Courtesy of Jaclyn Friedman
In late 2017, Jaclyn Friedman ‘04 was looking forward to celebrating the 10 year anniversary of the feminist anthology, Yes Means Yes, which she co-edited, when the #MeToo hashtag took over social media. In the months that followed, survivors took to social media to share their stories, but when some of those who spoke out were silenced, another hashtag emerged: #BelieveWomen.
Believe Me: How Trusting Women Can Change the World, a collection of essays co-edited by Friedman that was released in January, seeks to answer the question that she said has been at the forefront of the conversation ever since the #BelieveWomen movement began: what would happen if we believed women?
“The list is so long,” Friedman said in a phone interview from Boston. “Even the book does not contain all the ways the world would change if we believed women.”
Friedman said the challenge for contributors was to write an essay that addressed a scenario that would exist if women were treated as both credible and important. One essay by writer Soraya Chemaly discusses how the structure of the internet would be different if companies took women’s experiences of harassment online seriously.
“Our medical systems would be different if we thought black women’s mortality rate was important, or if women in general were treated as credible reporters of their own physical pain,” Friedman said. “Our legal system would be different if it centered [around] survivors, and it would have to be completely rearranged [if it were] to enact anything that looks like justice.”
The #MeToo movement called attention to sexual harassment in the workplace as well as other types of sexual violence, which led to federal indictments of high-profile offenders such as Harvey Weinstein, Jeffrey Epstein, and R. Kelly, among others. But when Judge Brett Kavanaugh was confirmed to the Supreme Court in late 2018 after Dr. Christine Blasey Ford’s testimony that he sexually assaulted her, #BelieveWomen grew in popularity on social media.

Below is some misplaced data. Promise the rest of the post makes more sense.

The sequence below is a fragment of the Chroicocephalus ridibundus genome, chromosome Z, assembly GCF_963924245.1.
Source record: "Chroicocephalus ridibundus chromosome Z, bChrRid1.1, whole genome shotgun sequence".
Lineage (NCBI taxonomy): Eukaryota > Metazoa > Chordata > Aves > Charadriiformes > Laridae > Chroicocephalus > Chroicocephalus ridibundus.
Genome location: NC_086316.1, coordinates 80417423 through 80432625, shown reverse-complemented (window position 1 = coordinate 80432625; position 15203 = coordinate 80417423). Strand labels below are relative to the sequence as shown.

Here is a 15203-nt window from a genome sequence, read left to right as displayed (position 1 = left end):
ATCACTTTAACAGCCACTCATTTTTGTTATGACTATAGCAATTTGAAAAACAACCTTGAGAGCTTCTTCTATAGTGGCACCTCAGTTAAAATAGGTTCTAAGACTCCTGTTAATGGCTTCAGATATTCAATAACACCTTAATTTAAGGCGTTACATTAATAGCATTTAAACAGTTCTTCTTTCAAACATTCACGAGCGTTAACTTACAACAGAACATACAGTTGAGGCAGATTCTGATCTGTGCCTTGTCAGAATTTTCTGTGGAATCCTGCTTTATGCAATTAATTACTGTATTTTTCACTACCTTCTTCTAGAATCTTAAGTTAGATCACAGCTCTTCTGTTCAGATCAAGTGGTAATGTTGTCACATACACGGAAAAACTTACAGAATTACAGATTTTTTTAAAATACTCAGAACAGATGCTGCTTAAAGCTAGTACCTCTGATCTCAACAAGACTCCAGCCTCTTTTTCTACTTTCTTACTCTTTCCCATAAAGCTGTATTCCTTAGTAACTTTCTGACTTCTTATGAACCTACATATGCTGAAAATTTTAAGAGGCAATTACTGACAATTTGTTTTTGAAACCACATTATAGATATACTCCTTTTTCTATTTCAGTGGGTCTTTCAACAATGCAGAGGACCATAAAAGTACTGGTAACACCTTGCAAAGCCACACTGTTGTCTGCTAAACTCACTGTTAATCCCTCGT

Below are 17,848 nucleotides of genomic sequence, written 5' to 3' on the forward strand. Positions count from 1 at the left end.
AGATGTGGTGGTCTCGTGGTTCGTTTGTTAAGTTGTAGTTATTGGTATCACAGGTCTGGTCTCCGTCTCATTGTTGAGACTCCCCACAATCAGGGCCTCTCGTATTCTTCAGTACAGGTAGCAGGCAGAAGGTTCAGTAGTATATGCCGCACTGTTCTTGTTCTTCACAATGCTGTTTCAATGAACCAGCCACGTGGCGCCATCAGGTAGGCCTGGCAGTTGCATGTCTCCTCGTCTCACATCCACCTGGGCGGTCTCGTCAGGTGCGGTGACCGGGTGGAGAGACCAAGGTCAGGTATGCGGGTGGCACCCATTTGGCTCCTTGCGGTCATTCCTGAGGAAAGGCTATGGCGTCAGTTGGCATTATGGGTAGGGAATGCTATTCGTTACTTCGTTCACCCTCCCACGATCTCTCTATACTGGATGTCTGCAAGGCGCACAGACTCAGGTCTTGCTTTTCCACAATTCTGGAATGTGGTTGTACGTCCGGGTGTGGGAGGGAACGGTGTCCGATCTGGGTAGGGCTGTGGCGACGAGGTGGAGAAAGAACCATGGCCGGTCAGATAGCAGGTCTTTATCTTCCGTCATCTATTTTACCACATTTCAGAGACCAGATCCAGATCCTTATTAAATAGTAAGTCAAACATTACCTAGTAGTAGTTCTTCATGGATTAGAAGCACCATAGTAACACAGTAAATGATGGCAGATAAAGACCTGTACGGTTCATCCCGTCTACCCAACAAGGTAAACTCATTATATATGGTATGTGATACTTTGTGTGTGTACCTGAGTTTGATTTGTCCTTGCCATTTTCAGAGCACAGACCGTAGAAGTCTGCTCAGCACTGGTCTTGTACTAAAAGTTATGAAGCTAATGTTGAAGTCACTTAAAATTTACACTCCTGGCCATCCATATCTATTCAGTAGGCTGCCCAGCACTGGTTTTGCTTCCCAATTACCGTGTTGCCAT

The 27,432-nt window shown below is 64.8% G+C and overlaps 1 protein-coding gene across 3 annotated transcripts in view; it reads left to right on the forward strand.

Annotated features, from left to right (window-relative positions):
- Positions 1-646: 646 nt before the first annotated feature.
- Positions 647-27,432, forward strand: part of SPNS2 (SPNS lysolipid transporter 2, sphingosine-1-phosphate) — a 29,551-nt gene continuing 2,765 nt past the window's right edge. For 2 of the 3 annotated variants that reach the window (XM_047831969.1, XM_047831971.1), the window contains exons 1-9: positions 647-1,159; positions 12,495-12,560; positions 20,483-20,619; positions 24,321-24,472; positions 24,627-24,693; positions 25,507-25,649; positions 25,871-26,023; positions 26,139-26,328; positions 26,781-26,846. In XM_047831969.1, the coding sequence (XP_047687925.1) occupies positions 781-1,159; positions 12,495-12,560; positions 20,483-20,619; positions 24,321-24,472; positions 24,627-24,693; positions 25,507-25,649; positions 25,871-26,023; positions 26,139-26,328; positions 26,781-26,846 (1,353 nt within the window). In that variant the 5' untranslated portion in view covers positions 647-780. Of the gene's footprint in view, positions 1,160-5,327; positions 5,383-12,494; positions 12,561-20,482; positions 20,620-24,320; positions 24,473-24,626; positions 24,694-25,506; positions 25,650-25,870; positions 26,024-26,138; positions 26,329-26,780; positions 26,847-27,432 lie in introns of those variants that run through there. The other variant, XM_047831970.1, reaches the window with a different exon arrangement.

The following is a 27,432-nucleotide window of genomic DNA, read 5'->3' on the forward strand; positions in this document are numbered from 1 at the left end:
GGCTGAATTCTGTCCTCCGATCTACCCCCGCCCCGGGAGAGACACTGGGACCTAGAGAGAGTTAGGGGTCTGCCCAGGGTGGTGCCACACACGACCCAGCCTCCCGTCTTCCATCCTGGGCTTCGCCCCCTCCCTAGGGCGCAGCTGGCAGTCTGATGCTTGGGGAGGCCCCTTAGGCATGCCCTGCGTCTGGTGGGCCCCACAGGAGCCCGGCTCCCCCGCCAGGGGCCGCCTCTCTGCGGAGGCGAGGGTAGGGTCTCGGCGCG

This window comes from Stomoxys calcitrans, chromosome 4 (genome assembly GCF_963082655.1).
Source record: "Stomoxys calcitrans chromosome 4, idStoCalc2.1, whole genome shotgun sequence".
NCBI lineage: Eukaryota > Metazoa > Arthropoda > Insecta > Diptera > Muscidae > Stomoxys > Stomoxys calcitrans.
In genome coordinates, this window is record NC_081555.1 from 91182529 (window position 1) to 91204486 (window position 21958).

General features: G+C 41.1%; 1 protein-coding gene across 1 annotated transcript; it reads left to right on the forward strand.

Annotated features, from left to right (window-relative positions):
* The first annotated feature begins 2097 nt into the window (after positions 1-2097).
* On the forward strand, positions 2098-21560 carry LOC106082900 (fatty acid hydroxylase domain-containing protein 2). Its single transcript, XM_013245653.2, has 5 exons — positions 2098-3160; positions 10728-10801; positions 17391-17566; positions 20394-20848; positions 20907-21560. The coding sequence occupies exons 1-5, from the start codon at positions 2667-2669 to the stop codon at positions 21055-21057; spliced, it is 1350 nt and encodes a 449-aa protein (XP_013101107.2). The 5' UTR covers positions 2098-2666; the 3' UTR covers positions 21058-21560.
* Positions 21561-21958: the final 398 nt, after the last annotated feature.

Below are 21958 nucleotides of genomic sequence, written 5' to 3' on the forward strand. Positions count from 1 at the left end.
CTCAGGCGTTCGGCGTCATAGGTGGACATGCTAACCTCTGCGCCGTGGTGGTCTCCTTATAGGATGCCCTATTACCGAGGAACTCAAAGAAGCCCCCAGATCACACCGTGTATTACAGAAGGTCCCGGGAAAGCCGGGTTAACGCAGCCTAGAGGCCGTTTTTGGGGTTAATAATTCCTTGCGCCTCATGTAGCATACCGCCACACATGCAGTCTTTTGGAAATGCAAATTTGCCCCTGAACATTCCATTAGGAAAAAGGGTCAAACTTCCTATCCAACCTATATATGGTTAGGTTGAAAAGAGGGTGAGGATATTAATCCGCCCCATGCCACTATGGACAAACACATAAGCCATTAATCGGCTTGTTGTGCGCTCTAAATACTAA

Some critics pushed back against the call to “believe women,” expressing concern over false accusations that could lead to wrongful convictions of alleged offenders. In an op-ed for the New York Times, Daphne Merkin wrote that for men living in the #MeToo era, “to be accused is to be convicted.”
“We think that if people understood what ‘believe me’ is about, so many things would change,” Friedman said. “What we mean is that you have to act as though women are credible unless given evidence to the contrary, which is exactly the way we treat men in our culture.”
While touring for Believe Me, before the COVID-19 pandemic shifted events online, Friedman said readers were eager to discuss news coverage of sexual misconduct in the post #MeToo era. During her tour, a judge sentenced Harvey Weinstein to 23 years in prison, E. Jean Carroll claimed President Donald Trump’s DNA may be on the dress she wore when he allegedly raped her, and the death of Kobe Bryant led to questions about how to honor the legacy of someone who was accused of sexual assault.